using strod() with strange results

Hi,

I am using strod() to convert a string - "1 QA" into an index and a label. So this would be an index of 1 and a label of QA. Here is the program.

int main (void)
{
int BUFSIZE = 100;
int i, Index;
FILE *Fp;
char Buffer[BUFSIZ];
char * P, * NewLine;

Fp = fopen("filename","r");
if (!Fp)
{
printf("Not able to open file!
");
exit(1);
}
else
{
for (i=1; fgets(Buffer,BUFSIZ,Fp) ; i++)
{
Index = strtod(Buffer,&P);
if (P == Buffer)
{
printf("Line %d: missing index for label %s", i, Buffer);
continue;
}
if (Index < 0 || Index > 100)
{
printf("Line %d: Bad index %d for label %s",
i, Index, Buffer);
continue;
}
while (isspace(*P))
P++;
NewLine = strchr(P,'
');
if (NewLine)
{
*NewLine = '';
}
printf("Label is %s index is %d
", P, Index);
}
}
fclose(Fp);
}

The strange part is that it works fine as a stand alone program, but when used as part of an algorithm set for a system, strod() returns a bad index...

Line 1: Bad index -268450352 for label 1 QA

This is using the same exact same input file in both cases. Why would it work sometimes and not others?

Thanks.

Comments

  • : Hi, :
    : I am using strod() to convert a string - "1 QA" into an index and a label. So this would be an index of 1 and a label of QA.
    [snipped - code]
    : The strange part is that it works fine as a stand alone program, but when used as part of an algorithm set for a system, strod() returns a bad index...
    :
    : Line 1: Bad index -268450352 for label 1 QA
    :
    : This is using the same exact same input file in both cases. Why would it work sometimes and not others?

    It wouldn't. It's getting different input. To find out why, you can either:

    [b](a)[/b] Add printf statements to your program to show the state of variables during execution. For instance, right after reading a line from the file, and before parsing it, add the line:
    [code=ffffff]
    printf([color=bb0000]"'[/color][color=907050]%s[/color][color=bb0000]'[/color][color=907050]
    [/color][color=bb0000]"[/color], Buffer);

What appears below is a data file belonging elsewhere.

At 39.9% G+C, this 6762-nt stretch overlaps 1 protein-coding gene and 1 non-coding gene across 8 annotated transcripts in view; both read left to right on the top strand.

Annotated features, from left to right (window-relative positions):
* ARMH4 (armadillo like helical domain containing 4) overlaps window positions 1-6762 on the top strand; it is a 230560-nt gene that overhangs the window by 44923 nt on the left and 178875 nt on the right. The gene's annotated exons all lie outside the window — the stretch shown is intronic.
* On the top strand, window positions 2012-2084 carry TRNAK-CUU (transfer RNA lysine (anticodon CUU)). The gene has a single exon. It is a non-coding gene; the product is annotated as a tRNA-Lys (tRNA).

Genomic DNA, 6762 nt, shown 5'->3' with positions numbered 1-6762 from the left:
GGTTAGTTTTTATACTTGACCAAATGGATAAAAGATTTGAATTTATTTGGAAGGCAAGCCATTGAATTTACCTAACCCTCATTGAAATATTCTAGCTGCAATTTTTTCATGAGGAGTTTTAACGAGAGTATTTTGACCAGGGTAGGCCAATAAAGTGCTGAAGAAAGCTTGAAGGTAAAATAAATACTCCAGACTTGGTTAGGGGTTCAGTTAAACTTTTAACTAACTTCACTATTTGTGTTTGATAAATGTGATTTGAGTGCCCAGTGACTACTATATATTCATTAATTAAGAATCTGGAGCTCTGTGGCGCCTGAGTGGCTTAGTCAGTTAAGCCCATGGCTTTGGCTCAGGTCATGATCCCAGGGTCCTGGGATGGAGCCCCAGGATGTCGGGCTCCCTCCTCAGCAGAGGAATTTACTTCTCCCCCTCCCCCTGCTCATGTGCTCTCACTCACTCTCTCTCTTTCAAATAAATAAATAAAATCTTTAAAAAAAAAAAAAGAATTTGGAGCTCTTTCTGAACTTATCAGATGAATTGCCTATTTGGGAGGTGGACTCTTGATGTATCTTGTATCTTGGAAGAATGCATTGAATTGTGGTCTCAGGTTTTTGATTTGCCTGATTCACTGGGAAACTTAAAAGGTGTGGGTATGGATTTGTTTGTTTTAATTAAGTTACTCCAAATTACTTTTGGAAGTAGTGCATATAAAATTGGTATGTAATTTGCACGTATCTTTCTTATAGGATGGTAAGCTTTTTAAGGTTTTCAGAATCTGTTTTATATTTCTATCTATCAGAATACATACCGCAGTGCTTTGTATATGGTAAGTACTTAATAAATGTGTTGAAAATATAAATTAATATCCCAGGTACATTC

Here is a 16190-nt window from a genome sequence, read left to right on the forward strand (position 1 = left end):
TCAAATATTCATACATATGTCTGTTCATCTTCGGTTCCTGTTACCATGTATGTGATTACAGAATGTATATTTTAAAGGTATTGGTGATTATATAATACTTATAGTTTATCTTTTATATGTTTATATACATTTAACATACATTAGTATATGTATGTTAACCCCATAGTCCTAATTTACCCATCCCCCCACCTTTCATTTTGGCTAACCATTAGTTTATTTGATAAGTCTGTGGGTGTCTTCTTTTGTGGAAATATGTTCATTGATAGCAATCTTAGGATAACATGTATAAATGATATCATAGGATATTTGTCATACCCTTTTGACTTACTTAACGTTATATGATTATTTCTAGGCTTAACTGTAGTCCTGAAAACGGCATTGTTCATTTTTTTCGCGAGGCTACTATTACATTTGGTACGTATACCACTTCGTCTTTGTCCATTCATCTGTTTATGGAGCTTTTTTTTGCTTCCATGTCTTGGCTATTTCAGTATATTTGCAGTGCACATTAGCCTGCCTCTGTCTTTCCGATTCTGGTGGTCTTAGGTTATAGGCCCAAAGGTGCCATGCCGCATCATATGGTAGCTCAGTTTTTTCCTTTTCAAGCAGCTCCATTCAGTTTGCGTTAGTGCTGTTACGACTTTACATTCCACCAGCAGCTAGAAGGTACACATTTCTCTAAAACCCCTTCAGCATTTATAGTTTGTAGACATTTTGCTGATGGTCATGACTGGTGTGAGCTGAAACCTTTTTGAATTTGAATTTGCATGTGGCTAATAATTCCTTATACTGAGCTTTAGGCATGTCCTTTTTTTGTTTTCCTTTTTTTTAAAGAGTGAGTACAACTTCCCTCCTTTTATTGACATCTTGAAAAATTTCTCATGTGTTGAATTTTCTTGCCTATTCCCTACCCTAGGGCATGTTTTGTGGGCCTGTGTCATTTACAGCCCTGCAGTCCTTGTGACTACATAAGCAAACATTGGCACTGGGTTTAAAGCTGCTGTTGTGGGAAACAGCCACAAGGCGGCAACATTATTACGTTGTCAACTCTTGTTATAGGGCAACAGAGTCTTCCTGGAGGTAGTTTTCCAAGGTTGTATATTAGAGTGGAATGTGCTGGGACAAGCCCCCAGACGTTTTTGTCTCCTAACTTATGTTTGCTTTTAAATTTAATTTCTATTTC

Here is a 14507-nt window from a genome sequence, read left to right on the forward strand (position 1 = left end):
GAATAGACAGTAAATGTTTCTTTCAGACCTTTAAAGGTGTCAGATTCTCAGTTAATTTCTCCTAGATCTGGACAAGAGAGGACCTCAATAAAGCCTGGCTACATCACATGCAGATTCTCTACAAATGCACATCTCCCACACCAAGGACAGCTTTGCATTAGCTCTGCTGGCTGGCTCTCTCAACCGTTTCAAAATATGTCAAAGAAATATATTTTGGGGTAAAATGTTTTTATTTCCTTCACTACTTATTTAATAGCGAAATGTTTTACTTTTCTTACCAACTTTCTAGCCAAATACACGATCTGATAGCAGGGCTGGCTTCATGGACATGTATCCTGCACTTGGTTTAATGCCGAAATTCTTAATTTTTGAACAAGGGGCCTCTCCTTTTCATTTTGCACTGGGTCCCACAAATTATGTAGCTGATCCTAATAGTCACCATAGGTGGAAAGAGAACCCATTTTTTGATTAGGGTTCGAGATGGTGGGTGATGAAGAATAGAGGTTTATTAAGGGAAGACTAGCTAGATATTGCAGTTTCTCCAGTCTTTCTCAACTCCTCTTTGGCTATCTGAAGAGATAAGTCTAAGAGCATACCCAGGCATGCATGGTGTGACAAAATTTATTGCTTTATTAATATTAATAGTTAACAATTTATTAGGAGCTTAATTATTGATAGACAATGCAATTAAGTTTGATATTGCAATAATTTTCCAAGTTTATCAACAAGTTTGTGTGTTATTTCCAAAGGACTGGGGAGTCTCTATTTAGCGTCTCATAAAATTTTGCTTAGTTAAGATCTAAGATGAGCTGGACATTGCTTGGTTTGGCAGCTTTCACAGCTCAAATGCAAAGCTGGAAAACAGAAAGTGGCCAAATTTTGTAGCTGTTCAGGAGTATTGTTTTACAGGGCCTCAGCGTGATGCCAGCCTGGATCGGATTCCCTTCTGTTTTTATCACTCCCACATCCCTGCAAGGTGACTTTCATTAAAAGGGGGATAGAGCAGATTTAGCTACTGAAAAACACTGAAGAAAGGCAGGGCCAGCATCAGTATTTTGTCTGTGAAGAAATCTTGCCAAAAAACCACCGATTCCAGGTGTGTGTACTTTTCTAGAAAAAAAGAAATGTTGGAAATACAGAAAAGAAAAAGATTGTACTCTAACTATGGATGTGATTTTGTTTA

[/code]
    To show what it is you're parsing.

    [b](b)[/b] Step through the code in a debugger. This is by far the most powerful option. If you haven't learned to use a debugger yet, now would be a good time to start. This is an essential weapon in any programmer's arsenal.

    Of course, there's option (d), which is to stare at the code really hard until you find the bug... but I assume you've already tried that. ;)

    Cheers,
    Eric

  • : : Hi, :
    : : I am using strod() to convert a string - "1 QA" into an index and a label. So this would be an index of 1 and a label of QA.
    : [snipped - code]
    : : The strange part is that it works fine as a stand alone program, but when used as part of an algorithm set for a system, strod() returns a bad index...
    : :
    : : Line 1: Bad index -268450352 for label 1 QA
    : :
    : : This is using the same exact same input file in both cases. Why would it work sometimes and not others?
    :
    : It wouldn't. It's getting different input. To find out why, you can either:
    :
    : [b](a)[/b] Add printf statements to your program to show the state of variables during execution. For instance, right after reading a line from the file, and before parsing it, add the line:
    : [code=ffffff]
    : printf([color=bb0000]"'[/color][color=907050]%s[/color][color=bb0000]'[/color][color=907050]
    [/color][color=bb0000]"[/color], Buffer);
    : [/code]
    : To show what it is you're parsing.
    :
    : [b](b)[/b] Step through the code in a debugger. This is by far the most powerful option. If you haven't learned to use a debugger yet, now would be a good time to start. This is an essential weapon in any programmer's arsenal.
    :
    : Of course, there's option (d), which is to stare at the code really hard until you find the bug... but I assume you've already tried that. ;)
    :
    : Cheers,
    : Eric
    :
    :
    Hi,

    I've tried all of the options except using the debugger. It doesn't get different input as far as I can see. I would love to use a debugger but this is on UNIX - I don't think our system has a deugger for it. I'll give it a try with a Windows compiler and see what happens...and then stare some more at it...

    Thanks Eric.
  • : I've tried all of the options except using the debugger. It doesn't get different input as far as I can see.

    Computer's are deterministic. There is nothing random in a computer - not even the random number generator. If you run the following code:
    [code=ffffff]
    [color=000080][b]const[/b][/color] [color=000080]char[/color]* line = [color=bb0000]"1 QA"[/color];
    [color=000080]char[/color]* end;
    [color=000000][b]for[/b][/color](;;)
    {
    printf([color=bb0000]"'[/color][color=907050]%s[/color][color=bb0000]' => "[/color], line);
    [color=000080]double[/color] d = strtod(line,&end);
    printf([color=bb0000]"[/color][color=907050]%g[/color][color=bb0000], [/color][color=907050]%s[/color][color=907050]
    [/color][color=bb0000]"[/color], d, end);
    }
    [/code]